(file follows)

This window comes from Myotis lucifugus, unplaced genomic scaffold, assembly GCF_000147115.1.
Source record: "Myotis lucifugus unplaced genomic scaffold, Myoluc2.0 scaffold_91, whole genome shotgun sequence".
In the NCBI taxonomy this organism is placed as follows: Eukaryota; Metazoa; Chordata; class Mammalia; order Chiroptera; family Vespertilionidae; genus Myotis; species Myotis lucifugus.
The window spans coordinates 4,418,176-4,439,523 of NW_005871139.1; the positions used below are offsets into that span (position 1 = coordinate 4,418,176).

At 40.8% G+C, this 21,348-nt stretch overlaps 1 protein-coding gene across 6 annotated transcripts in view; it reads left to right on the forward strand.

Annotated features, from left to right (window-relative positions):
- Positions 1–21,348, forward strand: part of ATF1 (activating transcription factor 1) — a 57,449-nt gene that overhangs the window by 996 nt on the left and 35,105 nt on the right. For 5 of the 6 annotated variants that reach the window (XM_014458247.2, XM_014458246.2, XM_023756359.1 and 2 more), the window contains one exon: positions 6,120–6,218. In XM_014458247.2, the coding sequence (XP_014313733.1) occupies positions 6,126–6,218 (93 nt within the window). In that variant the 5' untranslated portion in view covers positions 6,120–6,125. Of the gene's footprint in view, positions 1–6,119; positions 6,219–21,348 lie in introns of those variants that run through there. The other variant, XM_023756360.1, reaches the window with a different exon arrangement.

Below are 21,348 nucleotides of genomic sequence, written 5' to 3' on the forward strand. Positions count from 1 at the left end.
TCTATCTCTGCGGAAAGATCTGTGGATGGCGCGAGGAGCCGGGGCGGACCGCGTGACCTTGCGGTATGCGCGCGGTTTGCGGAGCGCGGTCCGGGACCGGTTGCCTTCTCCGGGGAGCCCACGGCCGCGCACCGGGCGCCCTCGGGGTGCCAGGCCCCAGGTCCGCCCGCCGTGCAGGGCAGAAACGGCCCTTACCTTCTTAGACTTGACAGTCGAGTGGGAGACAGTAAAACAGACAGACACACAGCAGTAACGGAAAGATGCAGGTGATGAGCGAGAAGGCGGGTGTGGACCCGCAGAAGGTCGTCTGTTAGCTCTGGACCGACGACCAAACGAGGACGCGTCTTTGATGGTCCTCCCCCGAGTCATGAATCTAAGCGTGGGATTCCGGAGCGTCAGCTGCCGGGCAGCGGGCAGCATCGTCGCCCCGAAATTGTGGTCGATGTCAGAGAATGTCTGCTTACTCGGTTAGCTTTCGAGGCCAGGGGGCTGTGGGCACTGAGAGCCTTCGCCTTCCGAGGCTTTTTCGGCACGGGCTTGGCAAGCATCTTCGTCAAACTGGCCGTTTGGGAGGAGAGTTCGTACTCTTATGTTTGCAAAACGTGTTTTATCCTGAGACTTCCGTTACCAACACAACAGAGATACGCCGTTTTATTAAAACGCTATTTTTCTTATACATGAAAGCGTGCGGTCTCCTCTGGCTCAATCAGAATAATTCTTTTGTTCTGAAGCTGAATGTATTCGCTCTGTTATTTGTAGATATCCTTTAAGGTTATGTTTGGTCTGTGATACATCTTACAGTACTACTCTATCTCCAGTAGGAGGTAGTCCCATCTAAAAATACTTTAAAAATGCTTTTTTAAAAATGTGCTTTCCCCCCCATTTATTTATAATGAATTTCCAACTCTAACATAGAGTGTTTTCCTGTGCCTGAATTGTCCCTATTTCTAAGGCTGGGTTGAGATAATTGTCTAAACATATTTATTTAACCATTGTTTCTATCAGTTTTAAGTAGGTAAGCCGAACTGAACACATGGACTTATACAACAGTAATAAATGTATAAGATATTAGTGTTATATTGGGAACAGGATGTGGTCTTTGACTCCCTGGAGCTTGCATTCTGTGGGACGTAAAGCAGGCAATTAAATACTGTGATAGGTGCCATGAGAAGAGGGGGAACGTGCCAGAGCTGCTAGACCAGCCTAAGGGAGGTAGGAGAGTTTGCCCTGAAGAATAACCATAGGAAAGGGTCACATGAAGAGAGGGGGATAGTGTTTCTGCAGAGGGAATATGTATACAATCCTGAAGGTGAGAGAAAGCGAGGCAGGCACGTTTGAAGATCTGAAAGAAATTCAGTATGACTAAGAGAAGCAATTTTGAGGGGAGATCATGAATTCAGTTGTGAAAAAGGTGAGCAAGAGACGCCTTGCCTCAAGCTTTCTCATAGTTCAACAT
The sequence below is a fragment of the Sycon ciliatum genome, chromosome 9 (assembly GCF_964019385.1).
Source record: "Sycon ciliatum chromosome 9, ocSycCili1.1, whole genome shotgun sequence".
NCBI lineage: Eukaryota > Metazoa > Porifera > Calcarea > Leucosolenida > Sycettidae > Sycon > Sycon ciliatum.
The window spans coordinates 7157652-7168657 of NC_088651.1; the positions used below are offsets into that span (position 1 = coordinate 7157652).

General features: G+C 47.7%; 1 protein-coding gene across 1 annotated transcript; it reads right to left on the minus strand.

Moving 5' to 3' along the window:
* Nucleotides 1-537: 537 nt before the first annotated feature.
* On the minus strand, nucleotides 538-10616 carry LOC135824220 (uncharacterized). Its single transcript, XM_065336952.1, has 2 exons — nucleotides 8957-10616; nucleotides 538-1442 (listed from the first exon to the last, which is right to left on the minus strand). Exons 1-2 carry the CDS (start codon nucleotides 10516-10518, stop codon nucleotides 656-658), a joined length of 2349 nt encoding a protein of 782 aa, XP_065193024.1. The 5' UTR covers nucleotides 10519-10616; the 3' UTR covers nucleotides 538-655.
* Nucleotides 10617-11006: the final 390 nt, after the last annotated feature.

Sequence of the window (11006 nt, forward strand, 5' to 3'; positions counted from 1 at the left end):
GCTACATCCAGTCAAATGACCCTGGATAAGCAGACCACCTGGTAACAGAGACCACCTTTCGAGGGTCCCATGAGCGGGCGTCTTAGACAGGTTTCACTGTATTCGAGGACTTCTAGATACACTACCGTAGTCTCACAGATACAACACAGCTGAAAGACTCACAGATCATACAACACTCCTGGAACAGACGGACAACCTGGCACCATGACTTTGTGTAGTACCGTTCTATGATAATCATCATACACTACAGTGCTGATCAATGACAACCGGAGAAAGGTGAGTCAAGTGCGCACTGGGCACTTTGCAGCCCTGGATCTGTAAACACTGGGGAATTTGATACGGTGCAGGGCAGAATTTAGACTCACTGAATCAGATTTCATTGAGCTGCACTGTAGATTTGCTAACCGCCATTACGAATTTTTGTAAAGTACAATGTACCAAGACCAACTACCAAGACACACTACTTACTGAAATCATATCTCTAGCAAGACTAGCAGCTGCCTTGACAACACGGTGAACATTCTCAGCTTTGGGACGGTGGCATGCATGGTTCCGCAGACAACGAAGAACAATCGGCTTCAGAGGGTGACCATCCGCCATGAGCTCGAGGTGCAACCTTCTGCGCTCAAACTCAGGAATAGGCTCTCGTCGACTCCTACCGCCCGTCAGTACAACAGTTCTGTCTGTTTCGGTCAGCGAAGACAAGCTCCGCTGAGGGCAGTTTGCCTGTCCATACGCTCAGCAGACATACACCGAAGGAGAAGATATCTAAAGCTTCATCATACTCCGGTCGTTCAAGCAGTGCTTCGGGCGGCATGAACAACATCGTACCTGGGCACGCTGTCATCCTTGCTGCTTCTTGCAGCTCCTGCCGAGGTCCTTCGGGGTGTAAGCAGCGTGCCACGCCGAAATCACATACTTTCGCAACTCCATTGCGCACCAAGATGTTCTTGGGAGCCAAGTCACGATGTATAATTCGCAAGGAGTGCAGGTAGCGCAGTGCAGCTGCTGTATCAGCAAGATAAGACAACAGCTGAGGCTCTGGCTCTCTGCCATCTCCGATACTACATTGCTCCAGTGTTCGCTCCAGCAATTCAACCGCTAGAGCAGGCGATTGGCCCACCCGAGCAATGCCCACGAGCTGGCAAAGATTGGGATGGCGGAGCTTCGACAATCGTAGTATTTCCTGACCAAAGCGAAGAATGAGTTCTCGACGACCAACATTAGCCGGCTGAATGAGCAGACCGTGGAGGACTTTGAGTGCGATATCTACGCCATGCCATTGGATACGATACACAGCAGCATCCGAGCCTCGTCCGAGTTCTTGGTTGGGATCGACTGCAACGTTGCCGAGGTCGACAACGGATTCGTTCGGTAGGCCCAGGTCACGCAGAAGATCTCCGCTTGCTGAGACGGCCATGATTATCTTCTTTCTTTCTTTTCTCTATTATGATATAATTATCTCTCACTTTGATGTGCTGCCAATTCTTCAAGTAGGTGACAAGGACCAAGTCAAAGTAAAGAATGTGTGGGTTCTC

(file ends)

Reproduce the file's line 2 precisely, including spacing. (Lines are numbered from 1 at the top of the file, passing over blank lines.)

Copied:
Source record: "Myotis lucifugus unplaced genomic scaffold, Myoluc2.0 scaffold_91, whole genome shotgun sequence".